Python Dictionaries

In Python, we can use a dictionary to associate keys with values.

This code creates a simple dictionary called en_to_es (short for “English to Español), that maps the words one, two and three (as Python strings) to their Spanish counterparts (as Python strings):

en_to_es = { 'one' : 'uno', 'two' : 'dos', 'three' : 'tres' }

Once you create a dictionary, you can access the values by looking up their key. Here, we show trying some Python dictionary code at the interactive Python shell:

>>> en_to_es = { 'one' : 'uno', 'two' : 'dos', 'three' : 'tres' }
>>> en_to_es['one']
>>> en_to_es['three']

If a particular key is not in the dictionary, and you try to look it up, you get a KeyError, like this:

>>> en_to_es['ten']
Traceback (most recent call last):
  File "<stdin>", line 1, in <module>
KeyError: 'ten'

Handling KeyError with try/except

You can use a so-called try/except block to write custom code that looks for the KeyError and instead of printing a scary looking error message, does whatever you would prefer:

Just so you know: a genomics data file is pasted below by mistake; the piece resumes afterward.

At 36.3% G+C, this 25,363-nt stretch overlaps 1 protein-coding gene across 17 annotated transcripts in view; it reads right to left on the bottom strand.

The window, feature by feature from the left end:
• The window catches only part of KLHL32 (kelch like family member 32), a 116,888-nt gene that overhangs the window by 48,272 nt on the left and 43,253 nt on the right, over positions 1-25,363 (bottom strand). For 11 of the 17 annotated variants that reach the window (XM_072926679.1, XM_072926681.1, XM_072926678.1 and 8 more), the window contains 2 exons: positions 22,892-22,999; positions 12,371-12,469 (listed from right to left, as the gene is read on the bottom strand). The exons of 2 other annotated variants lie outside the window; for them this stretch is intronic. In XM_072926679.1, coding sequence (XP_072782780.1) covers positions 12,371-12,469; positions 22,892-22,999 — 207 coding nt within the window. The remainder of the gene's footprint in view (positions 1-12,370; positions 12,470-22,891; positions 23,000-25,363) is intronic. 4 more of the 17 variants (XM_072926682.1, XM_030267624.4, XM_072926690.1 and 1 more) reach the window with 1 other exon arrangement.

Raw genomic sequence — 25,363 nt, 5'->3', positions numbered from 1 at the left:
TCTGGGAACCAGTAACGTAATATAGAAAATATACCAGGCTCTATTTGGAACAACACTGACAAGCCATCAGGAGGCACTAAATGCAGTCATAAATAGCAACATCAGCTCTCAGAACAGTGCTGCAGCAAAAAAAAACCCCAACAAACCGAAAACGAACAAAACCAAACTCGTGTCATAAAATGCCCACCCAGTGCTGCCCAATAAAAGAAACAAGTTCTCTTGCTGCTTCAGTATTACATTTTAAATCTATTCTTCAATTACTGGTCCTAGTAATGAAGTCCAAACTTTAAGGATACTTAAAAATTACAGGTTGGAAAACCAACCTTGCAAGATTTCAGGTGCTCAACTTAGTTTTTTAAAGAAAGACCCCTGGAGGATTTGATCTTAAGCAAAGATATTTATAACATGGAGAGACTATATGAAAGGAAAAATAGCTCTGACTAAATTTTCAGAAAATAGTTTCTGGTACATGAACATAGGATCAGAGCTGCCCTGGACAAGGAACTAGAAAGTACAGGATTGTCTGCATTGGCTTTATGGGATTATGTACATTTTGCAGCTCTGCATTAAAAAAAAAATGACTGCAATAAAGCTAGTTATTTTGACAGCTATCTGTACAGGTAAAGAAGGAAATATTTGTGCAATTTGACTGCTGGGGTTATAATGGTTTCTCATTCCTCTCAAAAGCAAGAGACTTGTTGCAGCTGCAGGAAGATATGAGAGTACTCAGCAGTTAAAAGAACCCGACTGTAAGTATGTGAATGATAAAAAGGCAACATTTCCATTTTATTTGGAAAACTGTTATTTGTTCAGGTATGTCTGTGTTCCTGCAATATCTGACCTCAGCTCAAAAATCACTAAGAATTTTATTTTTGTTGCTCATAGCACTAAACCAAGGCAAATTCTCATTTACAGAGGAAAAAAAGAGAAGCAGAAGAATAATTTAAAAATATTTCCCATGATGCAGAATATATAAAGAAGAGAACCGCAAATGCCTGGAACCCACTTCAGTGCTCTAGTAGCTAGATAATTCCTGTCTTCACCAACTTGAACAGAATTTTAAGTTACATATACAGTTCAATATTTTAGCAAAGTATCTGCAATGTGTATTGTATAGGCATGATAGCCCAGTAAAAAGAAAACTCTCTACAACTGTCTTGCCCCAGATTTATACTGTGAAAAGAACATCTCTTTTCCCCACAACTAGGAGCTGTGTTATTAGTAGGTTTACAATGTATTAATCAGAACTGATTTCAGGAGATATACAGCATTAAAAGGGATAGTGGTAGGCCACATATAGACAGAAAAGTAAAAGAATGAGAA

Suppose we run this file:

def translate(myDictionary,wordToLookup):
    ''' lookup word.  return NoneType value if word not found '''
        return myDictionary[wordToLookup]
    except KeyError:
        print "The word ",wordToLookup," was not in the dictionary"

en_to_es = { 'one' : 'uno', 'two' : 'dos', 'three' : 'tres' }

Then, we can use the function translate to do translation with a “nicer” error message.

=============== RESTART: /Users/pconrad/Documents/ ===============
>>> en_to_es
{'three': 'tres', 'two': 'dos', 'one': 'uno'}
>>> en_to_es['one']
>>> en_to_es['ten']

Traceback (most recent call last):
  File "<pyshell#2>", line 1, in <module>
KeyError: 'ten'
>>> translate(en_to_es,'one')
>>> translate(en_to_es,'ten')
The word  ten  was not in the dictionary

Dictionaries of Dictionaries

Two letter language codes for various human spoken languages have been standardized by the International Standards Organization, ISO, and can be looked up at this web page)

Here are just a few. The third column explains why, for example, German is de and Chinese is zh.

code Language (in English) Language (in that language,
using latin alphabet)
de German Deutsch
en English English
es Spanish Español
fr French Français
fa Persian Farsi
zh Chinese Zhongwen

We could construct a dictionary of these codes like this: